computing a difference between (1) a timestamp associated with the transfer of the request from the gateway node to a respective back-end data processing node and (2) a timestamp associated with the receipt at the gateway node of a response to said request from the respective back-end processing node, and
subtracting (3) a time period measured as the time processing the request within the back-end processing node.
28. The method according to claim 27, wherein an average monitored communication delay period is calculated for a set of requests processed during a predefined time period prior to said step of comparing the monitored delay period with a threshold delay period, and wherein comparing the monitored delay period comprises comparing the calculated average monitored delay period with the threshold delay period.
29. The method according to claim 25, further comprising the step of calibrating the system to determine a first threshold communication delay period above which the establishment of at least one additional connection is expected to reduce the communication delay period.
30. The method according to claim 25 further comprising the step, performed prior to the step of establishing at least one additional connection, of checking whether the adjusted number of connections would exceed a maximum permitted number of connections, wherein the step of establishing the at least one additional connection is performed only if the adjusted number of connections would not exceed the maximum permitted number.
31. The method according to claim 30, further comprising:
monitoring communication delay periods and corresponding request throughput information for different numbers of concurrent clients and different numbers of persistent connections; and
determining the maximum permitted number of connections by: identifying a maximum throughput, for different numbers of concurrent clients, from the monitored request throughput information; identifying a number of persistent connections corresponding to said identified maximum throughput for each respective number of concurrent clients; and selecting a minimum from said identified numbers of persistent connections.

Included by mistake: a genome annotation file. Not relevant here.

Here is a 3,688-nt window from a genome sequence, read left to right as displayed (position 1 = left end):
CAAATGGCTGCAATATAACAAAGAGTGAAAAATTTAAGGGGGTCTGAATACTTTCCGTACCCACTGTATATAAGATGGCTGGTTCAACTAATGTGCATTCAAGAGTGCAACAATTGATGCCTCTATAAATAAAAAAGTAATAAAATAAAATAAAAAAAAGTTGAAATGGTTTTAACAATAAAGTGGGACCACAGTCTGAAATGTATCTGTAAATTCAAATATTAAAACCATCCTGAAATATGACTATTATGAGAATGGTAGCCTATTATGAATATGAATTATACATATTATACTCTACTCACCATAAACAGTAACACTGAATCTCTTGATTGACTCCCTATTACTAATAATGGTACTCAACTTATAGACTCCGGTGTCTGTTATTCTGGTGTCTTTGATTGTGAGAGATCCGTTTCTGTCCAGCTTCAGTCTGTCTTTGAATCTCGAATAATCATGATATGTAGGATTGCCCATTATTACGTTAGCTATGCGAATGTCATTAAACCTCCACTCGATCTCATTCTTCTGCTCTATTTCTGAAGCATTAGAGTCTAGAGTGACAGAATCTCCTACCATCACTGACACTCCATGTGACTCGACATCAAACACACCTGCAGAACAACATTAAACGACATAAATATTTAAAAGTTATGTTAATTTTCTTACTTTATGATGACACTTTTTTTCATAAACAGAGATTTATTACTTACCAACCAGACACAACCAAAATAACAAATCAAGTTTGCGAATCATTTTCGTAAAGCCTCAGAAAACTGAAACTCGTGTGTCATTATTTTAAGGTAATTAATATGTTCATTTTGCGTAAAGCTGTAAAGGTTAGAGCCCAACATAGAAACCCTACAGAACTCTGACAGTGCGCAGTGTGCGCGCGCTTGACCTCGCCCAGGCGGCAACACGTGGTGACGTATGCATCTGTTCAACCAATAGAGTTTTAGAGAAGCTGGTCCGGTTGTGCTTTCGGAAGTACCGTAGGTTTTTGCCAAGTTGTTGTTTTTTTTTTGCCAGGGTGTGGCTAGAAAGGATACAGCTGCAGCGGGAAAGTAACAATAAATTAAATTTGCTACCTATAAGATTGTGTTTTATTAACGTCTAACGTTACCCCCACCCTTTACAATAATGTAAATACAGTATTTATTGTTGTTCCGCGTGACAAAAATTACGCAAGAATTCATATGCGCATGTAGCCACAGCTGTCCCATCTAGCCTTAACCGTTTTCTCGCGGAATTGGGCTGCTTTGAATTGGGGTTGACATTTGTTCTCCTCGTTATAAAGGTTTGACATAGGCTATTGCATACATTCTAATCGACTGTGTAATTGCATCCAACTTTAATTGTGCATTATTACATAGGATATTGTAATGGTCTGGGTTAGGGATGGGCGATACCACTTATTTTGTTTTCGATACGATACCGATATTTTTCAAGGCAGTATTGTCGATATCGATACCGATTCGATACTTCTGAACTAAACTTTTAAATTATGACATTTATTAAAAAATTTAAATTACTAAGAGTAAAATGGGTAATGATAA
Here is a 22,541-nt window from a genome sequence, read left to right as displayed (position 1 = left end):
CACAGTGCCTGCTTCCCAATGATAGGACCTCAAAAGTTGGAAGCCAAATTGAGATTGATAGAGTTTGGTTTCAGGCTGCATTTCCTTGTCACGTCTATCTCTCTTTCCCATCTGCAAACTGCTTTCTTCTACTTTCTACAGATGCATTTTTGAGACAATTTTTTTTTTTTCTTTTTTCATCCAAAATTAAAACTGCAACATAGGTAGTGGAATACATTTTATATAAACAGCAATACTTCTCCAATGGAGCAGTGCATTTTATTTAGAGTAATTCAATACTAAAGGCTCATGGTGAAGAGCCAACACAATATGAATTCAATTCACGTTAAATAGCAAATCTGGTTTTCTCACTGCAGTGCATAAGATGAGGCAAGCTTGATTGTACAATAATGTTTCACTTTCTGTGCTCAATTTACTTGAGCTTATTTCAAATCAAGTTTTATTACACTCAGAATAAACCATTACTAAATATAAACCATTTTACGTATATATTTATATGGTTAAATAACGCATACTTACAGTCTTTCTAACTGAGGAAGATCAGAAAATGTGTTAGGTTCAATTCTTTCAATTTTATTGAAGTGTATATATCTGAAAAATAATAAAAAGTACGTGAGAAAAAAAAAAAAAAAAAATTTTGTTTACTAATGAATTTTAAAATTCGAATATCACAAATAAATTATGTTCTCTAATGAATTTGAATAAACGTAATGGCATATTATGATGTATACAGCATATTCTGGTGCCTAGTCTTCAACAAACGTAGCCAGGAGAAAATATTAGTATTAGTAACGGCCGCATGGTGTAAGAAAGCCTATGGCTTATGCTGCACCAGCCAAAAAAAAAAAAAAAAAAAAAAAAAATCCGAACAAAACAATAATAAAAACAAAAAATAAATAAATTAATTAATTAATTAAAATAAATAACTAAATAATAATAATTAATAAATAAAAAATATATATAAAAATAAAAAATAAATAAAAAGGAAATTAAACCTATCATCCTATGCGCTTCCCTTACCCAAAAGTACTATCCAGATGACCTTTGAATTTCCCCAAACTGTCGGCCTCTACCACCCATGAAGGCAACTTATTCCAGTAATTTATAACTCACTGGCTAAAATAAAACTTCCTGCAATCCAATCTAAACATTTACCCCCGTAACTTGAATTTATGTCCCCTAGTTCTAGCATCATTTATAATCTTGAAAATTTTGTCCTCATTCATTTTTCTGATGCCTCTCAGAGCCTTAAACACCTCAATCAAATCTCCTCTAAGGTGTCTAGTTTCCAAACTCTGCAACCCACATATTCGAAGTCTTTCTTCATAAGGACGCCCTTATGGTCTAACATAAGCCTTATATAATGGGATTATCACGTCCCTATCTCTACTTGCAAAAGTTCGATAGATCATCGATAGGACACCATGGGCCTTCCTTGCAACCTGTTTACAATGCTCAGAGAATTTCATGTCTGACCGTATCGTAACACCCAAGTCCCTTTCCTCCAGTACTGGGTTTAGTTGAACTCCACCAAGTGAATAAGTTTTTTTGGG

32. A program storage device readable by machine tangibly embodying a program of instructions executable by the machine to perform a method for controlling operations on a data processing system on which the program code executes, the program code comprising a connection manager for managing the number of connections between a first data processing unit and a second data processing unit of the system the method comprising:
monitoring a communication delay period for requests transferred from the first data processing unit to the second data processing unit,
comparing the monitored communication delay period with a threshold communication delay period to determine whether the monitored communication delay period indicates a predefined performance condition; and,
in response to determining that the monitored delay period indicates a predefined performance condition, adjusting the number of connections between the first and second data processing units.
33. A data processing system comprising:
a gateway node operable for receiving requests from a client requestor and passing received requests to one of a set of back-end processing nodes, and for receiving responses from the back-end processing nodes and forwarding received responses to the client requester; and
a set of back-end processing nodes arranged in a cluster, for processing requests received from the gateway node to generate responses, and for forwarding the responses to the gateway node;
a connection manager operable for managing the number of connections between the gateway node and each of the back-end processing nodes, the connection manager being responsive to monitored communication delays between the gateway node and the back-end processing nodes indicating a predefined performance condition to modify the number of persistent connections between the gateway node and at least a first one of the back-end processing nodes.